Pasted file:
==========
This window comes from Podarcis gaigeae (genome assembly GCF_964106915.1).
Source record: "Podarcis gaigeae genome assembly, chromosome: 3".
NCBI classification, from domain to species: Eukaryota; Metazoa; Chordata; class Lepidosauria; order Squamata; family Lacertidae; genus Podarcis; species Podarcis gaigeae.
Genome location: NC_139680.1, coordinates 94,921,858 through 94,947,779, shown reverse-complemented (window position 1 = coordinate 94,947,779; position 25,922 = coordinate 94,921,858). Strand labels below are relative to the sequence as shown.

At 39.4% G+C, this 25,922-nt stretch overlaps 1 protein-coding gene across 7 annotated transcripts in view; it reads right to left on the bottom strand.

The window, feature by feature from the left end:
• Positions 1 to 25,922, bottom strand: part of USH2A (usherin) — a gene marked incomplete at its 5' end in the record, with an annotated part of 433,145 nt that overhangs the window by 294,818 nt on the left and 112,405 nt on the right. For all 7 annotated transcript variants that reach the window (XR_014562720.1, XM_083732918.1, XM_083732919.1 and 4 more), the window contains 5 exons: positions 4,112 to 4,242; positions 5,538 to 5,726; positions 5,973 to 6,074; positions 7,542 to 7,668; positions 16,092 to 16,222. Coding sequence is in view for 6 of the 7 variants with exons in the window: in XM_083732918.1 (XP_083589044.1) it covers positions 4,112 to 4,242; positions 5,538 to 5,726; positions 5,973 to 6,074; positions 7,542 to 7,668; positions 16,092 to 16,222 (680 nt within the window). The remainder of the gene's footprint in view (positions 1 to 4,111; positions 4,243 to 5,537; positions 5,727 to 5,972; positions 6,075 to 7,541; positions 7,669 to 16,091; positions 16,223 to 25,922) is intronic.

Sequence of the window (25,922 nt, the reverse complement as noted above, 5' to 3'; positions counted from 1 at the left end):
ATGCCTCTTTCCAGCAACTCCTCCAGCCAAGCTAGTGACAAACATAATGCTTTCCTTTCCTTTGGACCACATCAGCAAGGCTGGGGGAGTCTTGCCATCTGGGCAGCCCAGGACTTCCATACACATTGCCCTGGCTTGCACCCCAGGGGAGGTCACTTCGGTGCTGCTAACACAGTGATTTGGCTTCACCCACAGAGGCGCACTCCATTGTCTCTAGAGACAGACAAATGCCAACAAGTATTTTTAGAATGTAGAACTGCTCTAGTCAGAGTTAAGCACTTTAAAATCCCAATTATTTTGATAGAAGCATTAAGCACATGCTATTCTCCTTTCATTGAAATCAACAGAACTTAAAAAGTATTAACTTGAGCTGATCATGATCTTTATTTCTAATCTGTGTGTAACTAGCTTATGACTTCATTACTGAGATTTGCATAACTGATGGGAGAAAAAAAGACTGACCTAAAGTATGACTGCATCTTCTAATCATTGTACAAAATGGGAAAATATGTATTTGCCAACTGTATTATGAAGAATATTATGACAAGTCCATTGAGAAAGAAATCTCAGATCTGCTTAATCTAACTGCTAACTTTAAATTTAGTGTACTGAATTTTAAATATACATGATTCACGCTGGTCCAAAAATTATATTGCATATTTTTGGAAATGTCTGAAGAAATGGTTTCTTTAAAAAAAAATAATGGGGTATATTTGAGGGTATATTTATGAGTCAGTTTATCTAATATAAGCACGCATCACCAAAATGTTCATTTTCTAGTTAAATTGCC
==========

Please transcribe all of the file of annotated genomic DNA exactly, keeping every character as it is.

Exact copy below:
This window comes from Podarcis gaigeae (genome assembly GCF_964106915.1).
Source record: "Podarcis gaigeae genome assembly, chromosome: 3".
NCBI classification, from domain to species: Eukaryota; Metazoa; Chordata; class Lepidosauria; order Squamata; family Lacertidae; genus Podarcis; species Podarcis gaigeae.
Genome location: NC_139680.1, coordinates 94,921,858 through 94,947,779, shown reverse-complemented (window position 1 = coordinate 94,947,779; position 25,922 = coordinate 94,921,858). Strand labels below are relative to the sequence as shown.

At 39.4% G+C, this 25,922-nt stretch overlaps 1 protein-coding gene across 7 annotated transcripts in view; it reads right to left on the bottom strand.

The window, feature by feature from the left end:
• Positions 1 to 25,922, bottom strand: part of USH2A (usherin) — a gene marked incomplete at its 5' end in the record, with an annotated part of 433,145 nt that overhangs the window by 294,818 nt on the left and 112,405 nt on the right. For all 7 annotated transcript variants that reach the window (XR_014562720.1, XM_083732918.1, XM_083732919.1 and 4 more), the window contains 5 exons: positions 4,112 to 4,242; positions 5,538 to 5,726; positions 5,973 to 6,074; positions 7,542 to 7,668; positions 16,092 to 16,222. Coding sequence is in view for 6 of the 7 variants with exons in the window: in XM_083732918.1 (XP_083589044.1) it covers positions 4,112 to 4,242; positions 5,538 to 5,726; positions 5,973 to 6,074; positions 7,542 to 7,668; positions 16,092 to 16,222 (680 nt within the window). The remainder of the gene's footprint in view (positions 1 to 4,111; positions 4,243 to 5,537; positions 5,727 to 5,972; positions 6,075 to 7,541; positions 7,669 to 16,091; positions 16,223 to 25,922) is intronic.

Sequence of the window (25,922 nt, the reverse complement as noted above, 5' to 3'; positions counted from 1 at the left end):
ATGCCTCTTTCCAGCAACTCCTCCAGCCAAGCTAGTGACAAACATAATGCTTTCCTTTCCTTTGGACCACATCAGCAAGGCTGGGGGAGTCTTGCCATCTGGGCAGCCCAGGACTTCCATACACATTGCCCTGGCTTGCACCCCAGGGGAGGTCACTTCGGTGCTGCTAACACAGTGATTTGGCTTCACCCACAGAGGCGCACTCCATTGTCTCTAGAGACAGACAAATGCCAACAAGTATTTTTAGAATGTAGAACTGCTCTAGTCAGAGTTAAGCACTTTAAAATCCCAATTATTTTGATAGAAGCATTAAGCACATGCTATTCTCCTTTCATTGAAATCAACAGAACTTAAAAAGTATTAACTTGAGCTGATCATGATCTTTATTTCTAATCTGTGTGTAACTAGCTTATGACTTCATTACTGAGATTTGCATAACTGATGGGAGAAAAAAAGACTGACCTAAAGTATGACTGCATCTTCTAATCATTGTACAAAATGGGAAAATATGTATTTGCCAACTGTATTATGAAGAATATTATGACAAGTCCATTGAGAAAGAAATCTCAGATCTGCTTAATCTAACTGCTAACTTTAAATTTAGTGTACTGAATTTTAAATATACATGATTCACGCTGGTCCAAAAATTATATTGCATATTTTTGGAAATGTCTGAAGAAATGGTTTCTTTAAAAAAAAATAATGGGGTATATTTGAGGGTATATTTATGAGTCAGTTTATCTAATATAAGCACGCATCACCAAAATGTTCATTTTCTAGTTAAATTGCC